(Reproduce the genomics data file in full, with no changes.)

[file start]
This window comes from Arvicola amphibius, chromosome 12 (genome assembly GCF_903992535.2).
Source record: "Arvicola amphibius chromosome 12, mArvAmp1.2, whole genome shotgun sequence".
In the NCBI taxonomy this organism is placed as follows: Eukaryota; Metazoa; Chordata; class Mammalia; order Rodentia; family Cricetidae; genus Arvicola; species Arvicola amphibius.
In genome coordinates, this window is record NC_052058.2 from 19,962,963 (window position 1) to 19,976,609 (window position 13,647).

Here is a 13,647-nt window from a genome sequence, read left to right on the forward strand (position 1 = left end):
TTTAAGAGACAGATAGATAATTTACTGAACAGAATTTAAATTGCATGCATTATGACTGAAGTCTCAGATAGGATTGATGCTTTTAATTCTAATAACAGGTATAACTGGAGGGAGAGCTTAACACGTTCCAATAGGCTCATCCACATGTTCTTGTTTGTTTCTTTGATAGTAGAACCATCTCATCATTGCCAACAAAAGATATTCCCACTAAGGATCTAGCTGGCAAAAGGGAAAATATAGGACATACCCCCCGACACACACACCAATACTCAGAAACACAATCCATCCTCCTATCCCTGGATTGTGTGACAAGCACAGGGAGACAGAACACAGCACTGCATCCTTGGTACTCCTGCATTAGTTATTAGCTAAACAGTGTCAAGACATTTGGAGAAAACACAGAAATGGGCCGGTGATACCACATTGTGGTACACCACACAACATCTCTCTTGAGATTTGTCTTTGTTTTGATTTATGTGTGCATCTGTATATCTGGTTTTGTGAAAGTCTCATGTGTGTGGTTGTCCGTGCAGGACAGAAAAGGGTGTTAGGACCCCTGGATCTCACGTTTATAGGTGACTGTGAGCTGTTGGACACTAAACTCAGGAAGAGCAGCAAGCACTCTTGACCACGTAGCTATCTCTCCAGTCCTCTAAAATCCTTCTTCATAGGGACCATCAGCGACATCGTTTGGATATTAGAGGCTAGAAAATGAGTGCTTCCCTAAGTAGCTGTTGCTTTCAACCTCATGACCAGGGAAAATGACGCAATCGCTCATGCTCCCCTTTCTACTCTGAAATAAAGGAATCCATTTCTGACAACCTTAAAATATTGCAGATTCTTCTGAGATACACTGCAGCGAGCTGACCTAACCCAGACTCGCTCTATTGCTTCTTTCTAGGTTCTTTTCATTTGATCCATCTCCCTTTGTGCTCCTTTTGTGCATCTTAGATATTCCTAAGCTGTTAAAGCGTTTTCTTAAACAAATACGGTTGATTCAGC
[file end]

This window comes from Arvicola amphibius, chromosome 12 (genome assembly GCF_903992535.2).
Source record: "Arvicola amphibius chromosome 12, mArvAmp1.2, whole genome shotgun sequence".
In the NCBI taxonomy this organism is placed as follows: Eukaryota; Metazoa; Chordata; class Mammalia; order Rodentia; family Cricetidae; genus Arvicola; species Arvicola amphibius.
In genome coordinates, this window is record NC_052058.2 from 19,962,963 (window position 1) to 19,976,609 (window position 13,647).

Here is a 13,647-nt window from a genome sequence, read left to right on the forward strand (position 1 = left end):
TTTAAGAGACAGATAGATAATTTACTGAACAGAATTTAAATTGCATGCATTATGACTGAAGTCTCAGATAGGATTGATGCTTTTAATTCTAATAACAGGTATAACTGGAGGGAGAGCTTAACACGTTCCAATAGGCTCATCCACATGTTCTTGTTTGTTTCTTTGATAGTAGAACCATCTCATCATTGCCAACAAAAGATATTCCCACTAAGGATCTAGCTGGCAAAAGGGAAAATATAGGACATACCCCCCGACACACACACCAATACTCAGAAACACAATCCATCCTCCTATCCCTGGATTGTGTGACAAGCACAGGGAGACAGAACACAGCACTGCATCCTTGGTACTCCTGCATTAGTTATTAGCTAAACAGTGTCAAGACATTTGGAGAAAACACAGAAATGGGCCGGTGATACCACATTGTGGTACACCACACAACATCTCTCTTGAGATTTGTCTTTGTTTTGATTTATGTGTGCATCTGTATATCTGGTTTTGTGAAAGTCTCATGTGTGTGGTTGTCCGTGCAGGACAGAAAAGGGTGTTAGGACCCCTGGATCTCACGTTTATAGGTGACTGTGAGCTGTTGGACACTAAACTCAGGAAGAGCAGCAAGCACTCTTGACCACGTAGCTATCTCTCCAGTCCTCTAAAATCCTTCTTCATAGGGACCATCAGCGACATCGTTTGGATATTAGAGGCTAGAAAATGAGTGCTTCCCTAAGTAGCTGTTGCTTTCAACCTCATGACCAGGGAAAATGACGCAATCGCTCATGCTCCCCTTTCTACTCTGAAATAAAGGAATCCATTTCTGACAACCTTAAAATATTGCAGATTCTTCTGAGATACACTGCAGCGAGCTGACCTAACCCAGACTCGCTCTATTGCTTCTTTCTAGGTTCTTTTCATTTGATCCATCTCCCTTTGTGCTCCTTTTGTGCATCTTAGATATTCCTAAGCTGTTAAAGCGTTTTCTTAAACAAATACGGTTGATTCAGC